I am taking a complexity class now, and I struggle to understand the concept of "hardness":
Assume that $L \in \textsf{NP } \cap \textsf{coNP}$. In means that under the assumption $\mathsf{NP} \neq \textsf{coNP}$, $L$ cannot be $\textsf{NP}$-complete. The formal meaning is that not all languages in $\textsf{NP}$ can be reduced to $L$, but does it mean that $L$ is easier to solve than $\textsf{NP}$-complete language (in the sense that it is more likely to have non-exponential algorithm which decides it)?

Is it plausible that the optimal algorithm for $L$ is exponential? (For 3-SAT there is a known assumption, ETH, which as far as I understand states that the optimal algorithm for it has to be exponential).


You had several questions in there, let's just look at a couple of them, the way I understood you.

Is $L \in \textsf{NP} \cap \textsf{coNP}$ "easier" than problems that are $\textsf{NP}$-hard?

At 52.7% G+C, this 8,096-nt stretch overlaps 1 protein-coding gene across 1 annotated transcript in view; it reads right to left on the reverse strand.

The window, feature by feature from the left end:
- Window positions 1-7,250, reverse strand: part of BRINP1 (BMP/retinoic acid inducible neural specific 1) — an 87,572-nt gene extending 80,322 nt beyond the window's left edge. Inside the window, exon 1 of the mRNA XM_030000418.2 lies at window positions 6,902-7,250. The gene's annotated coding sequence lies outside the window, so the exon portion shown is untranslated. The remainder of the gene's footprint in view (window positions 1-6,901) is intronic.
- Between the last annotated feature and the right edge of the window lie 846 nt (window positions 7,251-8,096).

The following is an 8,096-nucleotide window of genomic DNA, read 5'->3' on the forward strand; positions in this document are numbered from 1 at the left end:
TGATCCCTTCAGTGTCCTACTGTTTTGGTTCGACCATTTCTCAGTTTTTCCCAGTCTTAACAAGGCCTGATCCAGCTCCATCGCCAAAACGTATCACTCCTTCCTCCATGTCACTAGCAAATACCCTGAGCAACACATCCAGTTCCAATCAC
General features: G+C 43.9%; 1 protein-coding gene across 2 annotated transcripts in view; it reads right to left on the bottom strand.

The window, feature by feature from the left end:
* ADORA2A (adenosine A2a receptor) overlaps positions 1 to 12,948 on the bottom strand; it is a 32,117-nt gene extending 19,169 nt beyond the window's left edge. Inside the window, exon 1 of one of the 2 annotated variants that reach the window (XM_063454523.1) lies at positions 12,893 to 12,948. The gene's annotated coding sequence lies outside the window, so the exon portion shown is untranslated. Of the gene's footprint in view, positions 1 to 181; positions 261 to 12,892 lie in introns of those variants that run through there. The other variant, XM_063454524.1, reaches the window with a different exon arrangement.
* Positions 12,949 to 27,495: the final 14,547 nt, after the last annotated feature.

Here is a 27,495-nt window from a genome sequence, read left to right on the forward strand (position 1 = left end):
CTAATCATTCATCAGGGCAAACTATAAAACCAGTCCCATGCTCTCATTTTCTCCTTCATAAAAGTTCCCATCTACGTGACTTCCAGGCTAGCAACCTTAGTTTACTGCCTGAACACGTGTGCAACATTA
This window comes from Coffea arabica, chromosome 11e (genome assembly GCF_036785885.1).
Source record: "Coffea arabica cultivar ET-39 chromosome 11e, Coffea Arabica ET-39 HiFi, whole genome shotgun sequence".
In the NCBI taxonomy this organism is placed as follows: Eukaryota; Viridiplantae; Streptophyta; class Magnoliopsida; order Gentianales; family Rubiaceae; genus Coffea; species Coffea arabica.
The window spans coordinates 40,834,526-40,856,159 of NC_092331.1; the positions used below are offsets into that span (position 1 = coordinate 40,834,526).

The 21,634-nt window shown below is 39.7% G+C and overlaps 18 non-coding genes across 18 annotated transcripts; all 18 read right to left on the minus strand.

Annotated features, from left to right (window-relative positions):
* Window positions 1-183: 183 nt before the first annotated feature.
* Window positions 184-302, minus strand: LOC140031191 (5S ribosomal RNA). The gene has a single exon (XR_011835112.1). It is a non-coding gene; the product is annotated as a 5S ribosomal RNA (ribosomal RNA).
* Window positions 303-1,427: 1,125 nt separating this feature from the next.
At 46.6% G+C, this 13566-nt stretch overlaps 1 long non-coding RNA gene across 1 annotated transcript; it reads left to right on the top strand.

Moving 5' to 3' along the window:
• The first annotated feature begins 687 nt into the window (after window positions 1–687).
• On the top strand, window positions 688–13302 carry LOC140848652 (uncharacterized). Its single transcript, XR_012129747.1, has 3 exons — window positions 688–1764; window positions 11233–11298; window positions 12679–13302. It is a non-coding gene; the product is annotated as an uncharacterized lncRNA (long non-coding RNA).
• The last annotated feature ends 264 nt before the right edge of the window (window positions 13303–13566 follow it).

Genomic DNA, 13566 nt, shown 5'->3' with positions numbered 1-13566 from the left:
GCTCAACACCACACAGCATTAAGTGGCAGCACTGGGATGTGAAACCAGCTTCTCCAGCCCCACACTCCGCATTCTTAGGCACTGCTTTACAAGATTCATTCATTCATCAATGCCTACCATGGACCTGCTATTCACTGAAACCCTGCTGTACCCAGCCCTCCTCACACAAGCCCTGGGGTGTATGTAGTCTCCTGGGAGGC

Yes, we believe it is (but as gnasher729 points out in a comment, we don't know for sure; $\textsf{NP}$ could still be equal to $\textsf{P}$, in which case the statement is not entirely correct). ("Hardness" means that it is at least as hard as all the problems in the class. "Completeness" means that it is "hard" and is contained in the class in question., see the reference question [1].)

We do believe that $\textsf{NP} \cap \textsf{coNP}$ is strictly contained in $\textsf{NP}$, and that therefore $L$ cannot be $\textsf{NP}$-hard.

Could it be that the optimal algorithm for $L$ is exponential?

That could very well be. Factoring is in $\textsf{NP} \cap \textsf{coNP}$ [2], and we don't believe there exists a polynomial time algorithm for Factoring.

  1. What is the definition of P, NP, NP-complete and NP-hard?
  2. https://complexityzoo.uwaterloo.ca/Complexity_Zoo:N#npiconp
  • $\begingroup$ We may believe that the intersection of NP and coNP doesn't contain NP-complete languages, but we don't know. Nothing is proven. $\endgroup$
    – gnasher729
    Jan 10 '20 at 22:32
  • $\begingroup$ I've updated the wording to make it more clear that we don't know if for sure. $\endgroup$
    – Pål GD
    Jan 11 '20 at 11:18

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